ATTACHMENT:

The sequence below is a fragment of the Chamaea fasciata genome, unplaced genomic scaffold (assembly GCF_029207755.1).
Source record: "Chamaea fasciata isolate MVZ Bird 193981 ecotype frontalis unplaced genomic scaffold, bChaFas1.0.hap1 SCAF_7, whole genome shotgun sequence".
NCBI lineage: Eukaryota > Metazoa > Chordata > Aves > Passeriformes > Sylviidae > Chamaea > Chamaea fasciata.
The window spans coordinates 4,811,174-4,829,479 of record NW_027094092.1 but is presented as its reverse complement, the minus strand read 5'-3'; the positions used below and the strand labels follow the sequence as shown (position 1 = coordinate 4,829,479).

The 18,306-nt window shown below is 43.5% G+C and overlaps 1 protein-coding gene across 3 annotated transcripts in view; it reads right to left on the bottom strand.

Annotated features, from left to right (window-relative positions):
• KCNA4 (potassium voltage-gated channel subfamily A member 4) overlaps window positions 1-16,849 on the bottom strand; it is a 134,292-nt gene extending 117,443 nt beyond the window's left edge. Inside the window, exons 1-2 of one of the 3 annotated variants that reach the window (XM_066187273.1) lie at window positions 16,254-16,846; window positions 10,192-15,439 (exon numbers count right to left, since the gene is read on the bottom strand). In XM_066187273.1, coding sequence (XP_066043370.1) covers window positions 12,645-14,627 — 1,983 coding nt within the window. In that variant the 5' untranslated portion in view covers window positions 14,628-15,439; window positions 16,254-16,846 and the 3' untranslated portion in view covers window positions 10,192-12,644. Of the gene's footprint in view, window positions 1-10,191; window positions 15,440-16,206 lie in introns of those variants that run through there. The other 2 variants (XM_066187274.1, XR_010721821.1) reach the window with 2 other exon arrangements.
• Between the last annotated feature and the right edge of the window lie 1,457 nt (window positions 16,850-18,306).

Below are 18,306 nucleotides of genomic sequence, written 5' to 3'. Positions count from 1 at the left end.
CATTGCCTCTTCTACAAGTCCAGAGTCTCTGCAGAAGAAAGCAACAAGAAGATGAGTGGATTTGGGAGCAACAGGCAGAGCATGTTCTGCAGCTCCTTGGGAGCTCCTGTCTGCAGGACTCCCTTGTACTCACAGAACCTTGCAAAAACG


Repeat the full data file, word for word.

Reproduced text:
The sequence below is a fragment of the Chamaea fasciata genome, unplaced genomic scaffold (assembly GCF_029207755.1).
Source record: "Chamaea fasciata isolate MVZ Bird 193981 ecotype frontalis unplaced genomic scaffold, bChaFas1.0.hap1 SCAF_7, whole genome shotgun sequence".
NCBI lineage: Eukaryota > Metazoa > Chordata > Aves > Passeriformes > Sylviidae > Chamaea > Chamaea fasciata.
The window spans coordinates 4,811,174-4,829,479 of record NW_027094092.1 but is presented as its reverse complement, the minus strand read 5'-3'; the positions used below and the strand labels follow the sequence as shown (position 1 = coordinate 4,829,479).

The 18,306-nt window shown below is 43.5% G+C and overlaps 1 protein-coding gene across 3 annotated transcripts in view; it reads right to left on the bottom strand.

Annotated features, from left to right (window-relative positions):
• KCNA4 (potassium voltage-gated channel subfamily A member 4) overlaps window positions 1-16,849 on the bottom strand; it is a 134,292-nt gene extending 117,443 nt beyond the window's left edge. Inside the window, exons 1-2 of one of the 3 annotated variants that reach the window (XM_066187273.1) lie at window positions 16,254-16,846; window positions 10,192-15,439 (exon numbers count right to left, since the gene is read on the bottom strand). In XM_066187273.1, coding sequence (XP_066043370.1) covers window positions 12,645-14,627 — 1,983 coding nt within the window. In that variant the 5' untranslated portion in view covers window positions 14,628-15,439; window positions 16,254-16,846 and the 3' untranslated portion in view covers window positions 10,192-12,644. Of the gene's footprint in view, window positions 1-10,191; window positions 15,440-16,206 lie in introns of those variants that run through there. The other 2 variants (XM_066187274.1, XR_010721821.1) reach the window with 2 other exon arrangements.
• Between the last annotated feature and the right edge of the window lie 1,457 nt (window positions 16,850-18,306).

Below are 18,306 nucleotides of genomic sequence, written 5' to 3'. Positions count from 1 at the left end.
CATTGCCTCTTCTACAAGTCCAGAGTCTCTGCAGAAGAAAGCAACAAGAAGATGAGTGGATTTGGGAGCAACAGGCAGAGCATGTTCTGCAGCTCCTTGGGAGCTCCTGTCTGCAGGACTCCCTTGTACTCACAGAACCTTGCAAAAACG